Louhvilh end Jefferson County
1STH YEAR, NO. 48
LOUISVILLE, KENTUCKY 40218
THURSDAY, APRIL 11. 12S8
station opened about six weeks burg
It hurts to realize "miracles"
are not going to happen in the
war on poverty, according to a
Newburg area residentwho works
Mrs. Maggie Rice, a community organizer with the Newburg
Community Action Commission
sometimes finds the
lack of miracles disheartening.
She has hope for the program,
though, because she is learning to
let little events count as mir-
residents, but it doesn't minimum-wapromise them anything. Its rate blocks," not helps.
Its purpose, according to Mrs. of success in getting what it goes
She spoke of obstacles placed
Rice, Is to carry the services of after, though, is sometimes in the CAC's way of securing emthe CAC to the people who live promising.
ployment for applicants. General
One of the main functions of Electric, she said, will not talk
Newburg office Is located on In- the CAC Is helping residents who to Newburg CAC representatives
dian Trail, too far for Old
need employment. Mrs. Hull emabout prospective employees,
Mrs. Rice's desk Is at the front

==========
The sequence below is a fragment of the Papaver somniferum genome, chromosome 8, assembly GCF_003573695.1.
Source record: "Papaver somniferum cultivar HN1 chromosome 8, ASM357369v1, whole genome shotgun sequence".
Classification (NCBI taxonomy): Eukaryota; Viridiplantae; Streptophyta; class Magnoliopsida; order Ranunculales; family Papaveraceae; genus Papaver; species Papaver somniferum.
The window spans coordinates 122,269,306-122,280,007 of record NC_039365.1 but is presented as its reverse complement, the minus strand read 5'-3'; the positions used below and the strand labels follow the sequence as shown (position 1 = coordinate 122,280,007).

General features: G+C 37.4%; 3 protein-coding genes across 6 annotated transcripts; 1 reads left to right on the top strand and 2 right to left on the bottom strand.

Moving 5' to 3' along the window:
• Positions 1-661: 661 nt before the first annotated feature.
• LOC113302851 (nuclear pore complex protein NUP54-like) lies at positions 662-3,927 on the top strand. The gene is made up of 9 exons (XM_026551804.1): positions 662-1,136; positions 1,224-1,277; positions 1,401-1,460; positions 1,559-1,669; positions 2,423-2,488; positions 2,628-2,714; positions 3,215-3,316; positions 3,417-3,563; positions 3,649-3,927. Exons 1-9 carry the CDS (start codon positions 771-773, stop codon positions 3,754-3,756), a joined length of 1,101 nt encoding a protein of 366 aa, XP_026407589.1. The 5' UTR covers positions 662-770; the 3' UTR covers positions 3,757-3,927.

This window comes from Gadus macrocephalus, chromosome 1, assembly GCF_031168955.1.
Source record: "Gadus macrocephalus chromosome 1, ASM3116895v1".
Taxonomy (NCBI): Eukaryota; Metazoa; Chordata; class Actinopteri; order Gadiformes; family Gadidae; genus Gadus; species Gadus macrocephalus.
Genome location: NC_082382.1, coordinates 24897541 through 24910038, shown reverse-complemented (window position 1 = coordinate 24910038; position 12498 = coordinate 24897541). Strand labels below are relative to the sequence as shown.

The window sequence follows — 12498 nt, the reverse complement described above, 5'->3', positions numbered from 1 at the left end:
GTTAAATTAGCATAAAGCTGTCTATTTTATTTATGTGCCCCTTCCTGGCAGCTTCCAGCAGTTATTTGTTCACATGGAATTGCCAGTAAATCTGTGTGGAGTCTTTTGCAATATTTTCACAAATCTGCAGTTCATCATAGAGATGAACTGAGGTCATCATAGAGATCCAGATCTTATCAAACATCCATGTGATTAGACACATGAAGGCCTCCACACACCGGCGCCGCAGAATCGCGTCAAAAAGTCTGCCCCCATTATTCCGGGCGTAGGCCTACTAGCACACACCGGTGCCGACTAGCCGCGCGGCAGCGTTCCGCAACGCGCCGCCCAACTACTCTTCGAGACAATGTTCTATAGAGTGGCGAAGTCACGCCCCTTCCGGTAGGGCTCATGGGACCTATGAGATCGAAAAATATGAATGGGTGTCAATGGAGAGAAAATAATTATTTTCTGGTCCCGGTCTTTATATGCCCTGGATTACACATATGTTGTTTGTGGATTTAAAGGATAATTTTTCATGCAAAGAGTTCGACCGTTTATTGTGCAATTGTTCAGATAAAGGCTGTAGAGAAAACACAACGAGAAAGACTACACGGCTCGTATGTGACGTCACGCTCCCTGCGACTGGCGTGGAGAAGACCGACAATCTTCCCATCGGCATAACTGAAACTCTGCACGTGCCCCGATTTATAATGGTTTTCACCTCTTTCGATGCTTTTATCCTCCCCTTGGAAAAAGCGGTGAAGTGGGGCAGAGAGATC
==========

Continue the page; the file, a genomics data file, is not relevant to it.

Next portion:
a narrow white
brick structure rescued from
dilapidation by neighborhood residents who painted and repaired
it Located on Old Shepherds ville
Road in West Duechel, the sub
according to Mrs, Ramona Hull,
a Neighborhood Job Specialist in
think the CAC
office is some kind of private
The CAC offers help to New- -
Conflict about including streets
in the county road system arose
this week in Jefferson County
Fiscal Court, but no decision
has yet been made by the court
Sammie Lee, County Works
Director, said he wants to include the following in the county
system: the combination of Michael Edward Drive and Roman
Drive, from Hudson Lane to Fairground Road, and Hudson Lane
from Bardstown Road to Roman
The conflict has arisen because Lee said 50 feet of right
of way if needed if the Hudson
Lane section is to be included in
the county system.
Not all Hudson Lane residents
oppose the county's taking the
right of way, but many do. William Ballard, 8506 Hudson Lane,
circulated a petition against
Lee's recommendation, which he
presented to the court
William Seay, 8611 Hudson